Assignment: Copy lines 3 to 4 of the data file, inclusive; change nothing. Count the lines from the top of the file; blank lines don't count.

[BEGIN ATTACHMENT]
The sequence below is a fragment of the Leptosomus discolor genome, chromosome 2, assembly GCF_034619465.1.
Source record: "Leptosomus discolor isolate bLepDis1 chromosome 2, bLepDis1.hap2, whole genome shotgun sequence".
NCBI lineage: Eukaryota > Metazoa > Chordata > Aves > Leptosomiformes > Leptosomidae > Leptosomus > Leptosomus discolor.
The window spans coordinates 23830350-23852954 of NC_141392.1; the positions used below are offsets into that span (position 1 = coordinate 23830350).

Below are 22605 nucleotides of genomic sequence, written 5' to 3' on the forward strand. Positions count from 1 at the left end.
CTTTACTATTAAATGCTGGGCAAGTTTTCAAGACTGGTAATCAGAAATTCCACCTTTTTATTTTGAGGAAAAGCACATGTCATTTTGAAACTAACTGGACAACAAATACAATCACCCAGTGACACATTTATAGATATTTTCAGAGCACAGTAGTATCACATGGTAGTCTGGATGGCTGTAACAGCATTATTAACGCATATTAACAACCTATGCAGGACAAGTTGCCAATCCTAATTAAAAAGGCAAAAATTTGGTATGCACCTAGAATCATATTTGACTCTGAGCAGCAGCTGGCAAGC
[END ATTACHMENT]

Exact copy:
NCBI lineage: Eukaryota > Metazoa > Chordata > Aves > Leptosomiformes > Leptosomidae > Leptosomus > Leptosomus discolor.
The window spans coordinates 23830350-23852954 of NC_141392.1; the positions used below are offsets into that span (position 1 = coordinate 23830350).